I thought changing the fingerprint reader might be a way in, but apparently the phone makes a component check and bricks itself, so we recently discovered.


    No, it doesn't take days.  A university researcher demonstrated doing it using a fingerprint lifted from the actual phone and it took a a few hours.  The capabilities available to security services for 'national security' cases go way beyond that, besides they had the corpse and didn't need to lift a print of anywhere.  It might destroy the print on the phone but the process gives you a physical model of the print so you still have that.

    If needed the authorities can take a HD that has been broken into pieces and stick them in a magnetic force microscope and read the bits back off, even if it was 'erased' several times before being broken up.

    If they 'really' wanted the data they could just unsolder the flash chips and read out their contents directly.  If he actually had encrypted the whole thing it might take an extra hour or so for the NSA.  THE NSA says basically that you can't really wipe Flash at all and the only way to safely dispose of flash memory is to grind the chips into dust.

    I think this FBI person needs to talk to the right people.
    Although most of what you are saying is basically true in general, if the device is an iPhone, Apple explains how they defeat the attack you describe on the flash storage in the iOS Security Guide. Latest version is September 2015.

    In short, if someone removes the flash storage for an offline attack, they need to brute force at least 2, AES 256 keys in order to decrypt each file. Depending on which files they want, they may need more than this.

    Whilst one of those keys has partial relation to the user passcode, the other is completely random generated in hardware .

    That makes it exceedingly difficult to guess. The time to guess it, using every computer on the planet, is likely longer than the time till the heat death of the universe, after all the stars have faded away and died. The amount of energy required is equivalent to the sun going supernovae hundreds of times. (See Applied Cryptography by Bruce Schiener for the full maths on this)

    Fingerprints won't necessarily work on iOS either - the TouchID sensor resets after 48 hours if you don't use it, as well as simply rebooting , so you'd need to be right on the ball to Unlock the device with the suspects finger.

    Of course we don't know what phone it is at this stage, so it may not be an iPhone, but it most likely is , as the above applies to pretty much every iPhone since the 4S. (very few Android phones are running 6.0 where full disk encryption is mandatory, and most 5.0 and 5.1 devices don't have it turned on, because it slows the phone down, and kills battery life. )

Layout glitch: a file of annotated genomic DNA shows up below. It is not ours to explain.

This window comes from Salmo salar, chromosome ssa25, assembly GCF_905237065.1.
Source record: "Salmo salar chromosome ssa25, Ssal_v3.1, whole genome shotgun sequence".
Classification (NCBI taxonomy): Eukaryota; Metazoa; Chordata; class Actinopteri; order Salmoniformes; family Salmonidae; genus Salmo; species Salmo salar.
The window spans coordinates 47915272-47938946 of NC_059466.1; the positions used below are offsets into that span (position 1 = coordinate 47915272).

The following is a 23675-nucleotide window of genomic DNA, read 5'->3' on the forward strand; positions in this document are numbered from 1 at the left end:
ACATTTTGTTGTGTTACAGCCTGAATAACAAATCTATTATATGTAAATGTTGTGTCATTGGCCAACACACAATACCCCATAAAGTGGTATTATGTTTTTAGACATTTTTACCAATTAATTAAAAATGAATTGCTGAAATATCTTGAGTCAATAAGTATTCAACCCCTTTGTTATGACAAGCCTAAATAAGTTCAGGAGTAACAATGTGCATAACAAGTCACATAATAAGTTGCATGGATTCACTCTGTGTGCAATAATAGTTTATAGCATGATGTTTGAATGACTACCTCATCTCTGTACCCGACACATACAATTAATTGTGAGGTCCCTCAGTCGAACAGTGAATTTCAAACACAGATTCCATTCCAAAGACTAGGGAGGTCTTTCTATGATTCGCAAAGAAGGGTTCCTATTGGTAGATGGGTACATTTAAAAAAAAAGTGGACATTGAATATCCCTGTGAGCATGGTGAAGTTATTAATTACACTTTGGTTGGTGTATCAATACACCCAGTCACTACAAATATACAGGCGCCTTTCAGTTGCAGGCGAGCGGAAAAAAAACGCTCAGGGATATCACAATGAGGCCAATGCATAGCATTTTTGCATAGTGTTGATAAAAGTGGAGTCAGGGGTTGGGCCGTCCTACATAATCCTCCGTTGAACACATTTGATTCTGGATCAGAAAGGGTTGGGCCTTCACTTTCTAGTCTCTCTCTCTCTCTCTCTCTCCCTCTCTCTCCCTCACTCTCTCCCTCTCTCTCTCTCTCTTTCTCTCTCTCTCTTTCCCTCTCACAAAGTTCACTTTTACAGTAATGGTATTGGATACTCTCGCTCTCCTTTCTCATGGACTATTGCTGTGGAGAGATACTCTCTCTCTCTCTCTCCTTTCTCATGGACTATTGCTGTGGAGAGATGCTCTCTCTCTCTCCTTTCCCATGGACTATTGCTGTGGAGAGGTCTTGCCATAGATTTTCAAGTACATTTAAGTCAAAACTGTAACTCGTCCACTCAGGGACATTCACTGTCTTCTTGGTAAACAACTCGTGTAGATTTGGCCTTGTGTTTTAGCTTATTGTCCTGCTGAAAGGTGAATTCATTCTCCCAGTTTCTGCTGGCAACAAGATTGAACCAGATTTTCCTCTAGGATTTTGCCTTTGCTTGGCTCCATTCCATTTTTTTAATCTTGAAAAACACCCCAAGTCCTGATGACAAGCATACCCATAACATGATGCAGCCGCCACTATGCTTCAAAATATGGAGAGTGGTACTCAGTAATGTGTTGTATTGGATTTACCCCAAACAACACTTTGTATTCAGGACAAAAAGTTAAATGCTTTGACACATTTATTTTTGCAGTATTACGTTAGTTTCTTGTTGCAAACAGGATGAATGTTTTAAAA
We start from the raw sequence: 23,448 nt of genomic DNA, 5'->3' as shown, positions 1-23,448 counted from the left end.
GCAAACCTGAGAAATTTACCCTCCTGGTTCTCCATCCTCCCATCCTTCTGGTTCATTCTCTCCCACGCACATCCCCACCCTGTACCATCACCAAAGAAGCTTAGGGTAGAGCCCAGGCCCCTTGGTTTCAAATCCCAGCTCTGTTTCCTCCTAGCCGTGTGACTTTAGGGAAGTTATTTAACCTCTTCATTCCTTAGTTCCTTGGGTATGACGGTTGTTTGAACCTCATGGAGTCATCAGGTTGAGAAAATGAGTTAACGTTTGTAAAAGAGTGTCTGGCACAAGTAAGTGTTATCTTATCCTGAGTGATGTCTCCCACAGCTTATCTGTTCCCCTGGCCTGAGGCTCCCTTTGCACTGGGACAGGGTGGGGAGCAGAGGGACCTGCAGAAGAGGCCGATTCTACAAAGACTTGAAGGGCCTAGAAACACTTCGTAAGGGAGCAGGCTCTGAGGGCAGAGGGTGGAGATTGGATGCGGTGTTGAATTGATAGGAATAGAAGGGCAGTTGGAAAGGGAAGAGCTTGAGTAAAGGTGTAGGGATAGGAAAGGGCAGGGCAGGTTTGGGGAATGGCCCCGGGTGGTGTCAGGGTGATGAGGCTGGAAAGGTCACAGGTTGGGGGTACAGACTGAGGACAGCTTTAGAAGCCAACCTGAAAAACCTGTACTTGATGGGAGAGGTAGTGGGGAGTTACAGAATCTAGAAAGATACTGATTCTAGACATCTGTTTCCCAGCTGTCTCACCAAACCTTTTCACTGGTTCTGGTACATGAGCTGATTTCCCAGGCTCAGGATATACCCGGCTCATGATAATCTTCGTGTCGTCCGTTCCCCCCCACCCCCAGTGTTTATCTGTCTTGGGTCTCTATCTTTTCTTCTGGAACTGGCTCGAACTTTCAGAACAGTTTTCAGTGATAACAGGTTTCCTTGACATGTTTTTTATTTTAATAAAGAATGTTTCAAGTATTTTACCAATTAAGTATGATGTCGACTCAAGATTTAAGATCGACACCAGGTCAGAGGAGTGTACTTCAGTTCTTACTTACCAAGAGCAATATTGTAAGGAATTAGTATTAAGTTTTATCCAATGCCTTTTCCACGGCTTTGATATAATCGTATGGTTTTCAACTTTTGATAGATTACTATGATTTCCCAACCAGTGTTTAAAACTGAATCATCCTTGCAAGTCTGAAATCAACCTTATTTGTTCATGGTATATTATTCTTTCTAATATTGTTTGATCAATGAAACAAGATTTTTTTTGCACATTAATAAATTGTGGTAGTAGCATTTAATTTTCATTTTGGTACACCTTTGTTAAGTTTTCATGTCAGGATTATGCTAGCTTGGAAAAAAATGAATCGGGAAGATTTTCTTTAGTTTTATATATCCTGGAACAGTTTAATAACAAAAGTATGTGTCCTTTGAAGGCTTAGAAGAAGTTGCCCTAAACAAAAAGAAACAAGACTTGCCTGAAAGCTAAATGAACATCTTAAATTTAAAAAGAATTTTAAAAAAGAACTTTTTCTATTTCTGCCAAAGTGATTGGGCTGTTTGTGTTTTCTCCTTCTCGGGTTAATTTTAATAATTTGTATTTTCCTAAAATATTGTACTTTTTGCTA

• Reply 52 of 76
    linkmanlinkman Posts: 1,029member
    according to FBI Director James Comey.


    "I don't want a back door... I would like people to comply with court orders, and that is the conversation I am trying to have," he explained.
    You would think the Director of the FBI would understand you can't have the latter without a back door. Might as well get a court order for someone to use a time machine to prevent the attack in the first place.
    dysamoria
  • Reply 53 of 76
    cnocbuicnocbui Posts: 3,613member
    cnocbui said:
    No, it doesn't take days.  A university researcher demonstrated doing it using a fingerprint lifted from the actual phone and it took a a few hours.  The capabilities available to security services for 'national security' cases go way beyond that, besides they had the corpse and didn't need to lift a print of anywhere.  It might destroy the print on the phone but the process gives you a physical model of the print so you still have that.

    If needed the authorities can take a HD that has been broken into pieces and stick them in a magnetic force microscope and read the bits back off, even if it was 'erased' several times before being broken up.

    If they 'really' wanted the data they could just unsolder the flash chips and read out their contents directly.  If he actually had encrypted the whole thing it might take an extra hour or so for the NSA.  THE NSA says basically that you can't really wipe Flash at all and the only way to safely dispose of flash memory is to grind the chips into dust.

    I think this FBI person needs to talk to the right people.
    Although most of what you are saying is basically true in general, if the device is an iPhone, Apple explains how they defeat the attack you describe on the flash storage in the iOS Security Guide. Latest version is September 2015.